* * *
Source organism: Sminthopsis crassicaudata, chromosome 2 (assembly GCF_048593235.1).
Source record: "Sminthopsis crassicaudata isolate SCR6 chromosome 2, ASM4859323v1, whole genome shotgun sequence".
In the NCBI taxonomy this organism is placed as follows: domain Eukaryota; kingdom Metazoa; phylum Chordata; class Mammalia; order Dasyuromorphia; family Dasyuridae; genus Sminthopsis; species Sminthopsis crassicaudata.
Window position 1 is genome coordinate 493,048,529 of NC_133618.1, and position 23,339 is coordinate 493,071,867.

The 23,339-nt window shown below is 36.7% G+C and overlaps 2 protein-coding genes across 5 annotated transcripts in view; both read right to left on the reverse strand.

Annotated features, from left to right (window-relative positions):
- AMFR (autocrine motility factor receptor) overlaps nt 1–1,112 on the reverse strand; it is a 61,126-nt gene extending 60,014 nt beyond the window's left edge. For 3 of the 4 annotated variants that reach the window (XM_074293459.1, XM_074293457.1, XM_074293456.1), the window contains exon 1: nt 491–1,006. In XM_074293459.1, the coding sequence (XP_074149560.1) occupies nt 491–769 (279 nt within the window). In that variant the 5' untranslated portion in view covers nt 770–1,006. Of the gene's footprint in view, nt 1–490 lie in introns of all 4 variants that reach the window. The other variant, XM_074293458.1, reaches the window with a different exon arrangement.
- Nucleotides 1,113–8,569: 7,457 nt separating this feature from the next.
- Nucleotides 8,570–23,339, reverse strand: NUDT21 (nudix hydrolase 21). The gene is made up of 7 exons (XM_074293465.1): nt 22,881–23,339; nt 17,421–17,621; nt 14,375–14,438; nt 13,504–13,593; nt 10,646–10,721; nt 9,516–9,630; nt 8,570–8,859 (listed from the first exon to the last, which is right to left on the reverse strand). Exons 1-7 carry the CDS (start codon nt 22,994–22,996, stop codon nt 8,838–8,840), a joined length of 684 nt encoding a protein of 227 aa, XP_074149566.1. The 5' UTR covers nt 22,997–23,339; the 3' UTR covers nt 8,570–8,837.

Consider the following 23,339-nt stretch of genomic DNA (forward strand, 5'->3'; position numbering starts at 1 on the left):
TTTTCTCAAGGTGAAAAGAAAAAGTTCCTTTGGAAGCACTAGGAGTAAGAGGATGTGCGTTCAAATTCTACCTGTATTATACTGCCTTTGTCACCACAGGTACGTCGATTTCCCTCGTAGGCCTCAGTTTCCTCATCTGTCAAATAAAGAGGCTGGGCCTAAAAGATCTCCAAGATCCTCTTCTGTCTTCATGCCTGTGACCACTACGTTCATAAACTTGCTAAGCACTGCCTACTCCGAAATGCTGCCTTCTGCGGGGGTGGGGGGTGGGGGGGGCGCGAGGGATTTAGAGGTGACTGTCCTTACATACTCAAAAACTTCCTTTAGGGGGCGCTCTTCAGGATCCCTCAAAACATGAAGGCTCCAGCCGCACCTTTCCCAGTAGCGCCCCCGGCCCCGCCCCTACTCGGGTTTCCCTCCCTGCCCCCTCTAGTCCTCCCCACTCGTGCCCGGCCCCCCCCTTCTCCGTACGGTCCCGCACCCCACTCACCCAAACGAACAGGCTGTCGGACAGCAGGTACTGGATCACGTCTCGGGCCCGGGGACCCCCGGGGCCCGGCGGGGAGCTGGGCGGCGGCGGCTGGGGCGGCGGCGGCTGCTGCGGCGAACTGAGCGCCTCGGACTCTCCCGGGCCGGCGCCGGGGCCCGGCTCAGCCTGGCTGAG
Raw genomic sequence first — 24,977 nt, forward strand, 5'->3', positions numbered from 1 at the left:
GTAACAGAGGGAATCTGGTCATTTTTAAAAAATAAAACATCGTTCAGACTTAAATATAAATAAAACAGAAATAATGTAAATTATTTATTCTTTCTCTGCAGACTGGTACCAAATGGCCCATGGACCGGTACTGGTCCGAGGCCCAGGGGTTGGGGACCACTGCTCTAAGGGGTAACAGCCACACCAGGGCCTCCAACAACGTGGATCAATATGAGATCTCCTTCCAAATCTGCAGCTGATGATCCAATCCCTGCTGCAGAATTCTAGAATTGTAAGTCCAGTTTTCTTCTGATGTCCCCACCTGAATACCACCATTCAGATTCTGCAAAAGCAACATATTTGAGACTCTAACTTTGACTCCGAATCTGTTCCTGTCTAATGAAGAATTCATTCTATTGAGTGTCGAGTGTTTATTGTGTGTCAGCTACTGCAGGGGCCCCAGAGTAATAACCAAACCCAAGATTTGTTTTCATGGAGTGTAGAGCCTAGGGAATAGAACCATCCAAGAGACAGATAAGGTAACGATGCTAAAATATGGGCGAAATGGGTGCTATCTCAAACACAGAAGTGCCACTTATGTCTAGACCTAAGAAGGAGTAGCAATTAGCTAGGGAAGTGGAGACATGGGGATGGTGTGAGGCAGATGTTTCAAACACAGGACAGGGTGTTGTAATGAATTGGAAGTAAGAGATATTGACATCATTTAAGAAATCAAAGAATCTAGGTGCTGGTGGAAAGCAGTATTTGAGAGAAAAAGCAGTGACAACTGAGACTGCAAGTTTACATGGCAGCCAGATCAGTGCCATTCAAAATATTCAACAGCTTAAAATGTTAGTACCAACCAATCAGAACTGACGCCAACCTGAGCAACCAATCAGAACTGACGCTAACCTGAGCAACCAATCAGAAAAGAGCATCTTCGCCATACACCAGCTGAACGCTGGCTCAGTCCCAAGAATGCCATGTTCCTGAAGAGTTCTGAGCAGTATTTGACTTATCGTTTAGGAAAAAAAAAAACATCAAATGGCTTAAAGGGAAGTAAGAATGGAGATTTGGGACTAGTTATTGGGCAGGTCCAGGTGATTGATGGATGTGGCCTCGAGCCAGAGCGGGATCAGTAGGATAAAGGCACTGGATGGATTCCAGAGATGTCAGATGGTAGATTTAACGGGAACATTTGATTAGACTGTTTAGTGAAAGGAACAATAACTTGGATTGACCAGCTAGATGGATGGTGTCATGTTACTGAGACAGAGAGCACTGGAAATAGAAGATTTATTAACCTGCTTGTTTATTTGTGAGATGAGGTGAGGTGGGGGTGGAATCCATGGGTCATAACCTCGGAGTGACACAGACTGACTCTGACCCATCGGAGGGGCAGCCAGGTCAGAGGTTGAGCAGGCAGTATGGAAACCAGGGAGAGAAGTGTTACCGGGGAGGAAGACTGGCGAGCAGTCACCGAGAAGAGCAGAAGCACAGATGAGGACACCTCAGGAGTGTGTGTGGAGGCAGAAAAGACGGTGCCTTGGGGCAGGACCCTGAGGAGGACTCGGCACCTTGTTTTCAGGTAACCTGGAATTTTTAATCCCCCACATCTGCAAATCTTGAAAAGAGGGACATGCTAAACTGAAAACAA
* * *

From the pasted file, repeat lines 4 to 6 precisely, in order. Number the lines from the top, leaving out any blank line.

Window position 1 is genome coordinate 493,048,529 of NC_133618.1, and position 23,339 is coordinate 493,071,867.

The 23,339-nt window shown below is 36.7% G+C and overlaps 2 protein-coding genes across 5 annotated transcripts in view; both read right to left on the reverse strand.

Annotated features, from left to right (window-relative positions):